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ECR 2019 / C-0589
Comprehensive anatomical and functional imaging in patients with type I neurofibromatosis using simultaneous FDG-PET/MRI
Congress: ECR 2019
Poster No.: C-0589
Type: Scientific Exhibit
Keywords: Hybrid Imaging, Oncology, Paediatric, PET-MR, MR, MR-Diffusion/Perfusion, Molecular imaging, Staging, Neoplasia, Cancer
Authors: C. P. Reinert, M. Schuhmann, B. Bender, C. La Fougère, J. Schäfer, S. Gatidis; Tübingen/DE
DOI:10.26044/ecr2019/C-0589

Results

 

28 patients [14 female; mean age 20 (2-44) years] with neurofibromatosis type 1 were included. 15 patients were children below the age of 18 years.

6/28 patients presented with one target lesion, 5/28 patients presented with two target lesions, 8/28 patients presented with three target lesions, 4/28 patients with four target lesions, 3/28 patients with five target lesions and 2/28 patients with six target lesions, respectively.

In the 28 patients cohort, 83 lesions were evaluated, of which 75 were rated as benign target lesions, 53/75 lesions were histologically examined after surgical resection and 22/75 lesions were not resected due to completely stable clinical course and imaging follow-ups (reference standard). In 6 patients 8 histologically proven MPNSTs were found, 5/6 patients had one MPNST and one patient had three MPNSTs.

 

PET/MRI imaging

23/83 target lesions were localized in the extremities, 25/83 target lesions were localized subcutaneously at the abdominal body trunk, intraabdominally or in the pelvis, 25/83 target lesions were localized thoracocervically and 10/83 target lesions were localized paravertebrally. Image examples of a benign target lesion and a MPNST are illustrated in Fig.2. The mean effective radiation dose patients received in our study was 3.24±1.65 mGy. The estimated mean examination time was 95±21 minutes per patient including five NF1 patients who had to be repositioned in order to achieve whole body coverage.

 

Quantitative PNF lesion measurements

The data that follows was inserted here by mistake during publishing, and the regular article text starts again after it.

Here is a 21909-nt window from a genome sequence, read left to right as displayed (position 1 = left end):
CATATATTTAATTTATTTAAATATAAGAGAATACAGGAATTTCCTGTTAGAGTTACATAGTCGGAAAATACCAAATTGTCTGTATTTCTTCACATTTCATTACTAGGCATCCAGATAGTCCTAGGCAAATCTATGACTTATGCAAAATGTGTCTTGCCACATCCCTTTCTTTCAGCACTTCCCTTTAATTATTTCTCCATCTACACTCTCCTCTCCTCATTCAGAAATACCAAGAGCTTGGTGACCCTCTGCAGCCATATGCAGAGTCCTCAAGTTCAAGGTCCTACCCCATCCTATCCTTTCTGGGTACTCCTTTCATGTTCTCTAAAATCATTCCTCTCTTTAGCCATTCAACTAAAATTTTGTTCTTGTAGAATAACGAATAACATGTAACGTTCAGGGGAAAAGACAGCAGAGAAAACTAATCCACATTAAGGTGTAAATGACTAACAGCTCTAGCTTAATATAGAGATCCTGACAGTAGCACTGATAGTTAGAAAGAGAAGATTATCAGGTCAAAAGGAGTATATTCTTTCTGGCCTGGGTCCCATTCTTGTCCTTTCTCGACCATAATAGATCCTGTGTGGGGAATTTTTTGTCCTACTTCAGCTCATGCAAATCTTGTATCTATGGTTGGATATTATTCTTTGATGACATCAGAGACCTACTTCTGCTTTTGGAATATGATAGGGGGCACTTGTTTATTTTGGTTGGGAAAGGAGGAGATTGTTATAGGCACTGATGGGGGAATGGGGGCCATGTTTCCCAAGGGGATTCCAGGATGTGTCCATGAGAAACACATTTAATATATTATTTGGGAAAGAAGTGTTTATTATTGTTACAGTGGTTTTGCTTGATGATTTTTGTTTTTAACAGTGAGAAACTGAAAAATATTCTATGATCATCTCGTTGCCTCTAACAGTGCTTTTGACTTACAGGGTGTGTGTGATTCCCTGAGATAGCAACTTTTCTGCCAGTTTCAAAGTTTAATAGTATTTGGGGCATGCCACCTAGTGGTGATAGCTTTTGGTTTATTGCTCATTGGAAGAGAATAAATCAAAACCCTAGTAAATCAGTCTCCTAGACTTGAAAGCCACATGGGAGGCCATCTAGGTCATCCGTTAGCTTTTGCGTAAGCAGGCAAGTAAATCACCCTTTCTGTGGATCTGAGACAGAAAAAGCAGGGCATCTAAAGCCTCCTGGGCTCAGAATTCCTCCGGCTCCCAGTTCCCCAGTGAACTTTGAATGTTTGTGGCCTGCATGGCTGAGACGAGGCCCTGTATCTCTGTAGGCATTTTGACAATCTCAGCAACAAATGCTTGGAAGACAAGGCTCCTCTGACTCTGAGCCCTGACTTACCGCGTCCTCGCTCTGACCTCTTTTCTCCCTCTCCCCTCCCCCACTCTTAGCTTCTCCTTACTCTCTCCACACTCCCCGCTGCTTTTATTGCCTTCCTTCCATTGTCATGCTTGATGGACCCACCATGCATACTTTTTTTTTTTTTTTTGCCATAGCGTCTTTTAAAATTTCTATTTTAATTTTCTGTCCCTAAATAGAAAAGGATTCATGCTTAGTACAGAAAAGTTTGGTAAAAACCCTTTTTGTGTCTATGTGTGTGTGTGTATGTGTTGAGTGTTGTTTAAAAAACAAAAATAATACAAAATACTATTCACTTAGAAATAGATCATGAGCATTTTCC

The mean size of benign PNF lesions was 2.65±1.83cm, whereas the mean size of MPNSTs was 3.54±1.11cm (P<.01).

The measured PET SUVmean of histologically proven MPNSTs was significantly higher than the SUVmean of benign PNF lesions (3.84±3.98 [MPNSTs] vs. 1.85±1.03 [PNF]; P<.01) (Fig.3a). The SUVmax of histologically proven MPNSTs was similarly higher than the SUVmax of benign PNF (5.84±6.10 [MPNSTs] vs. 3.03±1.92 [PNF]; P<.01) (Fig.3b). Similarly, the lesion SUVmean-to-liver SUVmean ratio significantly differed between MPNSTs and PNF lesions (3.20±2.70 [MPNSTs] vs. 1.23±0.61 [PNF]; P<.01) (Fig.4). As significant cut-off values for differentiation between still benign PNF and MPNSTs we calculated SUVmax ≥ 2.78 (sensitivity 0.88; specificity 0.73) and 1.45 for lesion SUVmean-to-liver SUVmean ratio (sensitivity 0.88;  specificity 0.79).

MPNSTs showed only a tendency for higher diffusion restriction in large ROI analysis, which however did not reach statistical significance (ADCmean values of benign PNF lesions and MPNSTs (1.87±0.24 x10−3 mm2/s [PNF] vs. 1.76±0.11 x10−3 mm2/s [MPNSTs]; P=1.0]. (Fig.5a). Similarly, small ROI analysis in lesion areas with the highest 18F-FDG-uptake showed a tendency towards lower ADCmean/min values in MPNSTs compared to benign PNF with SUVmean > 2 without statistical significance (P>.05) (Fig.5b).

24/28 patients had both a previous (mean time interval: 21.63±13.38 months) and follow-up (mean time interval: 13.26±7.94 months) PET/MRI or MRI examination. The estimated lesion growth rate correlated significantly with an increased glucose consumption as measured by means of PET SUVmean (rs=.41; P=.003) (Fig.6a), whereas no significant correlation was found between the lesion growth rate and the MRI ACDmean in large ROI analysis (rs=.07; P=.67) (Fig.6b).

25/75 benign PNF lesions presenting with a SUVmean value below that of bloodpool SUVmean (0.95±0.30) showed a significant lower growth rate per month than 50/75 benign PNF lesions with a relatively elevated SUVmean value (-0.32±1.00%/month [SUVmean < bloodpool] vs. 1.10±2.25%/month [SUVmean > bloodpool]; P <.05) (Fig.7).

 

Qualitative radiological evaluation

49/75 benign PNF lesions and 6/8 MPNSTs showed an enhancement of contrast media, whereas 26/75 benign PNF lesions did not enhance (P=.50). 35/75 benign PNF lesions and 4/8 MPNSTs had a positive target sign (P=.86).

8/28 patients did not get an examination of the brain in PET/MRI because of an inconspicuous brain MRI examination performed shortly before the PET/MRI scan. The PET/MRI of 20/28 patients included a dedicated T2 weighted FLAIR brain protocol for screening purposes as described above. Out of these 20 patients, 14 patients (70%) had T2-hyperintense focal areas of signal intensity (FASI) in brain parenchyma. Further, we found changes compatible with optic nerve gliomas in 8 patients (40%) (Fig.8).

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